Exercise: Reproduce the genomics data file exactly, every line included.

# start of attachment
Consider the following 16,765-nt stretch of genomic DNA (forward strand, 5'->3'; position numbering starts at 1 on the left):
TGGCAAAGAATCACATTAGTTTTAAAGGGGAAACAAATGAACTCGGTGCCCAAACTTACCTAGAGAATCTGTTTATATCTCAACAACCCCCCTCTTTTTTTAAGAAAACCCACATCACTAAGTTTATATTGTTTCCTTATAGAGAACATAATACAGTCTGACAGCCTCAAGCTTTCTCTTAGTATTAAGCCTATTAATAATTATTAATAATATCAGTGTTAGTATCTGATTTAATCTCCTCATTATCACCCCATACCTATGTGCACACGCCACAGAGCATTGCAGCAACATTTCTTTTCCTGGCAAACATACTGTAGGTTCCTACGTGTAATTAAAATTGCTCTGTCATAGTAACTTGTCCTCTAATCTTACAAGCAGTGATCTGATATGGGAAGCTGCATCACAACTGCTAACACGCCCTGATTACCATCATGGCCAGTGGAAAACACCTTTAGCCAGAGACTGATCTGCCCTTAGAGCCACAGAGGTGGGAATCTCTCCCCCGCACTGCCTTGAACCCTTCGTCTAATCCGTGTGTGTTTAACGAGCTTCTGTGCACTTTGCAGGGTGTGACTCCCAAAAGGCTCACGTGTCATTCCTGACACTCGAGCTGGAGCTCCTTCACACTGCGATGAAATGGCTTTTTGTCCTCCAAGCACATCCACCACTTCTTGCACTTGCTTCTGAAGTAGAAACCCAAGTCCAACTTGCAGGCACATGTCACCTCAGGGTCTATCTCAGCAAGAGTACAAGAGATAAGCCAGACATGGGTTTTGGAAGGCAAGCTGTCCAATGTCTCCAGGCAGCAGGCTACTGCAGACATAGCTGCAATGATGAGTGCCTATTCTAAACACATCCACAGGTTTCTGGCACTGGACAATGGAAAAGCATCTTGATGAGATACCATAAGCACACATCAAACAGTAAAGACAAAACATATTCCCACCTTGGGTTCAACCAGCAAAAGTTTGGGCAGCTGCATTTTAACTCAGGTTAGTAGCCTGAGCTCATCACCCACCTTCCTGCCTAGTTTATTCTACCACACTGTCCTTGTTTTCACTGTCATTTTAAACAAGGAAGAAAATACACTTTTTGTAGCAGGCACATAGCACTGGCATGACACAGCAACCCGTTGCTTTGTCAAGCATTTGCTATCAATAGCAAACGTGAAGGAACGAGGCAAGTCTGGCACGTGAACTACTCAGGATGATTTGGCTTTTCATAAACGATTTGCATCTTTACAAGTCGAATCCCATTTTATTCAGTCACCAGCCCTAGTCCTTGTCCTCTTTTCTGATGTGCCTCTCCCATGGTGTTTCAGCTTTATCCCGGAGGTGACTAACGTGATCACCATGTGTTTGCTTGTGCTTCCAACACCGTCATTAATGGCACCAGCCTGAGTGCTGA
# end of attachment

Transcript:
Consider the following 16,765-nt stretch of genomic DNA (forward strand, 5'->3'; position numbering starts at 1 on the left):
TGGCAAAGAATCACATTAGTTTTAAAGGGGAAACAAATGAACTCGGTGCCCAAACTTACCTAGAGAATCTGTTTATATCTCAACAACCCCCCTCTTTTTTTAAGAAAACCCACATCACTAAGTTTATATTGTTTCCTTATAGAGAACATAATACAGTCTGACAGCCTCAAGCTTTCTCTTAGTATTAAGCCTATTAATAATTATTAATAATATCAGTGTTAGTATCTGATTTAATCTCCTCATTATCACCCCATACCTATGTGCACACGCCACAGAGCATTGCAGCAACATTTCTTTTCCTGGCAAACATACTGTAGGTTCCTACGTGTAATTAAAATTGCTCTGTCATAGTAACTTGTCCTCTAATCTTACAAGCAGTGATCTGATATGGGAAGCTGCATCACAACTGCTAACACGCCCTGATTACCATCATGGCCAGTGGAAAACACCTTTAGCCAGAGACTGATCTGCCCTTAGAGCCACAGAGGTGGGAATCTCTCCCCCGCACTGCCTTGAACCCTTCGTCTAATCCGTGTGTGTTTAACGAGCTTCTGTGCACTTTGCAGGGTGTGACTCCCAAAAGGCTCACGTGTCATTCCTGACACTCGAGCTGGAGCTCCTTCACACTGCGATGAAATGGCTTTTTGTCCTCCAAGCACATCCACCACTTCTTGCACTTGCTTCTGAAGTAGAAACCCAAGTCCAACTTGCAGGCACATGTCACCTCAGGGTCTATCTCAGCAAGAGTACAAGAGATAAGCCAGACATGGGTTTTGGAAGGCAAGCTGTCCAATGTCTCCAGGCAGCAGGCTACTGCAGACATAGCTGCAATGATGAGTGCCTATTCTAAACACATCCACAGGTTTCTGGCACTGGACAATGGAAAAGCATCTTGATGAGATACCATAAGCACACATCAAACAGTAAAGACAAAACATATTCCCACCTTGGGTTCAACCAGCAAAAGTTTGGGCAGCTGCATTTTAACTCAGGTTAGTAGCCTGAGCTCATCACCCACCTTCCTGCCTAGTTTATTCTACCACACTGTCCTTGTTTTCACTGTCATTTTAAACAAGGAAGAAAATACACTTTTTGTAGCAGGCACATAGCACTGGCATGACACAGCAACCCGTTGCTTTGTCAAGCATTTGCTATCAATAGCAAACGTGAAGGAACGAGGCAAGTCTGGCACGTGAACTACTCAGGATGATTTGGCTTTTCATAAACGATTTGCATCTTTACAAGTCGAATCCCATTTTATTCAGTCACCAGCCCTAGTCCTTGTCCTCTTTTCTGATGTGCCTCTCCCATGGTGTTTCAGCTTTATCCCGGAGGTGACTAACGTGATCACCATGTGTTTGCTTGTGCTTCCAACACCGTCATTAATGGCACCAGCCTGAGTGCTGA